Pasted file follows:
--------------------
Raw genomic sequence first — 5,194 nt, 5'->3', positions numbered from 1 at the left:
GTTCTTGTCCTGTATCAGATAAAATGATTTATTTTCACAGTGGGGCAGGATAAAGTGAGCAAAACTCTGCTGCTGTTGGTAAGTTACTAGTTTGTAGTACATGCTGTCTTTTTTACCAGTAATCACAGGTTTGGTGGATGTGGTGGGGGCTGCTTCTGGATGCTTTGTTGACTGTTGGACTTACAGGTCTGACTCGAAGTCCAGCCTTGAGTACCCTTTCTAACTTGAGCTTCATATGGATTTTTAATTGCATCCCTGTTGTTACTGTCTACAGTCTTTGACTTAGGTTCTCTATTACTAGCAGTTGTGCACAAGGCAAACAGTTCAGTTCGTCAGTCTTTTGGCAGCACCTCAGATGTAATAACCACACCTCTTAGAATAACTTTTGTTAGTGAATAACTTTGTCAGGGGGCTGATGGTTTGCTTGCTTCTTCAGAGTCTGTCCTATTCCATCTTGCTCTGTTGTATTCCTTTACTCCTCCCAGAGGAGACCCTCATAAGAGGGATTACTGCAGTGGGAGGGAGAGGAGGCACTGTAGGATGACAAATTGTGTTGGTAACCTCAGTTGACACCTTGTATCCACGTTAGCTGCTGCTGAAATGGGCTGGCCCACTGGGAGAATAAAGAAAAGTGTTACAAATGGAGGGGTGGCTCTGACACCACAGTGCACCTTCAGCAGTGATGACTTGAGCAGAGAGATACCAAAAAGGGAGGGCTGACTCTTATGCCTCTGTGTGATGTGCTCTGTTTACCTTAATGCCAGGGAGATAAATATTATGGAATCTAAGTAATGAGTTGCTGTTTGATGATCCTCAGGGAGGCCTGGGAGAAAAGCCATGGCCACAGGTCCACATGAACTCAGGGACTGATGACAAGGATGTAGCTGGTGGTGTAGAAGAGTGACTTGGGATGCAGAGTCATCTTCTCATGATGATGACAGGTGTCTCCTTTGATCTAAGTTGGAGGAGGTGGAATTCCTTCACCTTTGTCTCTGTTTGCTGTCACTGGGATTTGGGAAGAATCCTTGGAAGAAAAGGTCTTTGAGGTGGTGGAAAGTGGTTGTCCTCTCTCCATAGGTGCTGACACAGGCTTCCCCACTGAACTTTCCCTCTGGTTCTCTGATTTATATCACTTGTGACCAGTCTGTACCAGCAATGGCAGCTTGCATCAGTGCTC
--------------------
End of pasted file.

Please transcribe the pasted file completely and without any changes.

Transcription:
Raw genomic sequence first — 5,194 nt, 5'->3', positions numbered from 1 at the left:
GTTCTTGTCCTGTATCAGATAAAATGATTTATTTTCACAGTGGGGCAGGATAAAGTGAGCAAAACTCTGCTGCTGTTGGTAAGTTACTAGTTTGTAGTACATGCTGTCTTTTTTACCAGTAATCACAGGTTTGGTGGATGTGGTGGGGGCTGCTTCTGGATGCTTTGTTGACTGTTGGACTTACAGGTCTGACTCGAAGTCCAGCCTTGAGTACCCTTTCTAACTTGAGCTTCATATGGATTTTTAATTGCATCCCTGTTGTTACTGTCTACAGTCTTTGACTTAGGTTCTCTATTACTAGCAGTTGTGCACAAGGCAAACAGTTCAGTTCGTCAGTCTTTTGGCAGCACCTCAGATGTAATAACCACACCTCTTAGAATAACTTTTGTTAGTGAATAACTTTGTCAGGGGGCTGATGGTTTGCTTGCTTCTTCAGAGTCTGTCCTATTCCATCTTGCTCTGTTGTATTCCTTTACTCCTCCCAGAGGAGACCCTCATAAGAGGGATTACTGCAGTGGGAGGGAGAGGAGGCACTGTAGGATGACAAATTGTGTTGGTAACCTCAGTTGACACCTTGTATCCACGTTAGCTGCTGCTGAAATGGGCTGGCCCACTGGGAGAATAAAGAAAAGTGTTACAAATGGAGGGGTGGCTCTGACACCACAGTGCACCTTCAGCAGTGATGACTTGAGCAGAGAGATACCAAAAAGGGAGGGCTGACTCTTATGCCTCTGTGTGATGTGCTCTGTTTACCTTAATGCCAGGGAGATAAATATTATGGAATCTAAGTAATGAGTTGCTGTTTGATGATCCTCAGGGAGGCCTGGGAGAAAAGCCATGGCCACAGGTCCACATGAACTCAGGGACTGATGACAAGGATGTAGCTGGTGGTGTAGAAGAGTGACTTGGGATGCAGAGTCATCTTCTCATGATGATGACAGGTGTCTCCTTTGATCTAAGTTGGAGGAGGTGGAATTCCTTCACCTTTGTCTCTGTTTGCTGTCACTGGGATTTGGGAAGAATCCTTGGAAGAAAAGGTCTTTGAGGTGGTGGAAAGTGGTTGTCCTCTCTCCATAGGTGCTGACACAGGCTTCCCCACTGAACTTTCCCTCTGGTTCTCTGATTTATATCACTTGTGACCAGTCTGTACCAGCAATGGCAGCTTGCATCAGTGCTC